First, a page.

Worried, concerned or angry about the cost of your mobile phone service? Tell the people who regulate those services.
Do you think your phone and Internet service is too expensive?
- Yes (60%) (recent poll results at WhatsYourTech.ca)
Not only are tech websites, phone providers and citizen advocacy groups encouraging Canadian cellphone and smartphone users to have a say about the cost of connectivity, the government itself is asking for input about our retail mobile wireless market.
There’s just a week or so for you to tell the country’s telecom regulator, the Canadian Radio-television and Telecommunications Commission (CRTC), how you feel – and to arrange a appearance at upcoming public hearings, if you so desire – about the state of our wireless market. All Canadian carriers that provide mobile wireless services here are parties to the proceeding; you might as well join them. Comments and interventions must be filed by May 15.
The CRTC has let some of its own feelings about the matter frame the upcoming hearings: it is concerned that retail market concentration remains high (possibly restricting choice, competition and even technological development in the industry). It is concerned about the number of interventions it has to make in the market and it says that suggests “certain aspects of this market are not, in fact, sufficiently competitive in their current state to properly protect the interests of users”.
Smartphone, cellphone and wireless service users may not be well-protected, but they are well-enumerated: the number of subscribers in Canada continues to grow, increasing over three per cent year-to-year and including more than 31.7 million of us.
Yes, according to the CRTC, that subscriber growth (we love our mobile devices) is exceeded only by the increase in wireless profits generated in Canada: $1.24 billion, a year-over-year growth rate of more than five per cent.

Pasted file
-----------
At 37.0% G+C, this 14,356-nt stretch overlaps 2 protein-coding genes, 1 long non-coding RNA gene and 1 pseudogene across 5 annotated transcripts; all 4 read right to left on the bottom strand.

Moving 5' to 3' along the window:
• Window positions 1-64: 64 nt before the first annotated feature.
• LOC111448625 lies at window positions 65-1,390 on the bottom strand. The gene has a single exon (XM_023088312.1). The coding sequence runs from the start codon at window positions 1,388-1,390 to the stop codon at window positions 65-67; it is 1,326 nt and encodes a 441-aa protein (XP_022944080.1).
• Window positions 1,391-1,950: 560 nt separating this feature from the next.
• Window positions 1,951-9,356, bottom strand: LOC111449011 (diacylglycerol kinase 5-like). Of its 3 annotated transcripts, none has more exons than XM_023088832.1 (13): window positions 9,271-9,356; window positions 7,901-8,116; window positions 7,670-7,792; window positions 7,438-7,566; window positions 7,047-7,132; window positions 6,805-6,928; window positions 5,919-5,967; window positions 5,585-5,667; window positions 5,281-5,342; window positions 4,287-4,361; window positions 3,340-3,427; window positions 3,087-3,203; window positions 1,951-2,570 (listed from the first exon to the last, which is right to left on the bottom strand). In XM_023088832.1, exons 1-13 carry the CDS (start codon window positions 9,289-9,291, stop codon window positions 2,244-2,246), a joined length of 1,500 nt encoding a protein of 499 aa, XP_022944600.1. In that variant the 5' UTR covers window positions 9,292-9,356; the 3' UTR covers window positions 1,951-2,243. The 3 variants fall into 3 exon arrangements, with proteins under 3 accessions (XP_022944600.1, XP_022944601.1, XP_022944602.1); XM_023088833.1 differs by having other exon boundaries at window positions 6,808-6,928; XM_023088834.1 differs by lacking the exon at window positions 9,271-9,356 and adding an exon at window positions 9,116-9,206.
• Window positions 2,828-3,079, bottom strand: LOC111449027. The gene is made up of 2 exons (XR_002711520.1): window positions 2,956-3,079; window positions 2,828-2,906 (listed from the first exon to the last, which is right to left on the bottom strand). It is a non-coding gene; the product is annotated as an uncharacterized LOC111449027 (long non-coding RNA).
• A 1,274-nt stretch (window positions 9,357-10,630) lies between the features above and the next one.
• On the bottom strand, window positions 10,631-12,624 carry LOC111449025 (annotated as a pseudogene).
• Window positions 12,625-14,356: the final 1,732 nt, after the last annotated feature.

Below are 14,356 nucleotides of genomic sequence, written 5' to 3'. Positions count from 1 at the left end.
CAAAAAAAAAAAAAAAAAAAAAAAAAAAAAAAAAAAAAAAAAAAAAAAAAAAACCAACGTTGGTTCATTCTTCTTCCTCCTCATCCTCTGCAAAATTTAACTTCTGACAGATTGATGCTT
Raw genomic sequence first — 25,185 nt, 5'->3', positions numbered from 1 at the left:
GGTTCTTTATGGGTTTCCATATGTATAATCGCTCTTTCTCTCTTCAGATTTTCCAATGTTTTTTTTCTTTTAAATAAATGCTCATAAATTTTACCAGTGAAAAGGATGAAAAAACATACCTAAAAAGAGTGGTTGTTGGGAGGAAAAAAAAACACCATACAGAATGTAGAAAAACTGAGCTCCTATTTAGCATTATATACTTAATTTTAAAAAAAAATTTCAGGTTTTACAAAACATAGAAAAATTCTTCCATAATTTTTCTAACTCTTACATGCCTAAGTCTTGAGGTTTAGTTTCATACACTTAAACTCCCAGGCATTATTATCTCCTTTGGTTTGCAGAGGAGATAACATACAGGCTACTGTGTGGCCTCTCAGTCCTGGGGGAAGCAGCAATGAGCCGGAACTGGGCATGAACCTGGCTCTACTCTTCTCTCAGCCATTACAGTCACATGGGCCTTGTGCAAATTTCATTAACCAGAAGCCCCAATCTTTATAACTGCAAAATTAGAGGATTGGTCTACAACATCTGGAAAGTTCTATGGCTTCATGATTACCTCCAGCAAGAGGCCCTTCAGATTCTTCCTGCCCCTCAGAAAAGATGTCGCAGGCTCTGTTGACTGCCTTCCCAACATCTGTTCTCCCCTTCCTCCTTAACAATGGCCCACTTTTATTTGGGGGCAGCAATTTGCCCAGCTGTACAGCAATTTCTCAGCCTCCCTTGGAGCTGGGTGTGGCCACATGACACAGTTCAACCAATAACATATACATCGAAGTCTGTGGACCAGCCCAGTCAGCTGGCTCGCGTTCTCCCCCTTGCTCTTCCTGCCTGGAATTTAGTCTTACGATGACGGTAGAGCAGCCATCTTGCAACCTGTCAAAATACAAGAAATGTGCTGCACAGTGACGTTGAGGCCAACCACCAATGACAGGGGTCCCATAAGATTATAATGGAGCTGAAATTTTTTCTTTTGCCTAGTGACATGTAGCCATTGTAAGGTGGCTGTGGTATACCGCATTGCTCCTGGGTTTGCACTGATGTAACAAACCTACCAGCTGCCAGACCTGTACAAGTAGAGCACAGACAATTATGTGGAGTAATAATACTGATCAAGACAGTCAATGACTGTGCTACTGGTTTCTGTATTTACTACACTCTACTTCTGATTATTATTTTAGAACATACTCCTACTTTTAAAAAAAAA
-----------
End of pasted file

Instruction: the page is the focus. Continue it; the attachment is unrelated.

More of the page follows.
But that does not necessarily quite equate to the oft-quoted statement that Canadians have the highest cellphone costs in the world.
In the Price Comparisons of Wireline, Wireless and Internet Services in Canada and with Foreign Jurisdictions 2018 Edition, prepared by Wall Communications Inc. for Innovation, Science and Economic Development Canada (ISED), our prices are lower than in the U.S., for example (across three described service levels).
What’s more, the report (it has its critics and its supporters) says Canadian prices for comparable bundled services have declined over the past ten years, dropping four or five per cent in that period and staying consistently away from the top spot on the high price chart.
It’s important that the CRTC hear from users, therefore, and the Commission says it will accept submissions on whether the retail mobile wireless services currently offered by wireless carriers, including prepaid services and lower-cost data-only plans, are a suitable and appropriate offering for Canadians.
Public input to the telecom agency is one way for Canadian users to advocate for lower bills. Service providers themselves are encouraging users to up the pressure by contacting their Members of Parliament directly. As WhatsYourTech contributor Ted Kritsonis has noted, over 70,000 of us have reportedly used an online tool set-up by TekSavvy to demand action.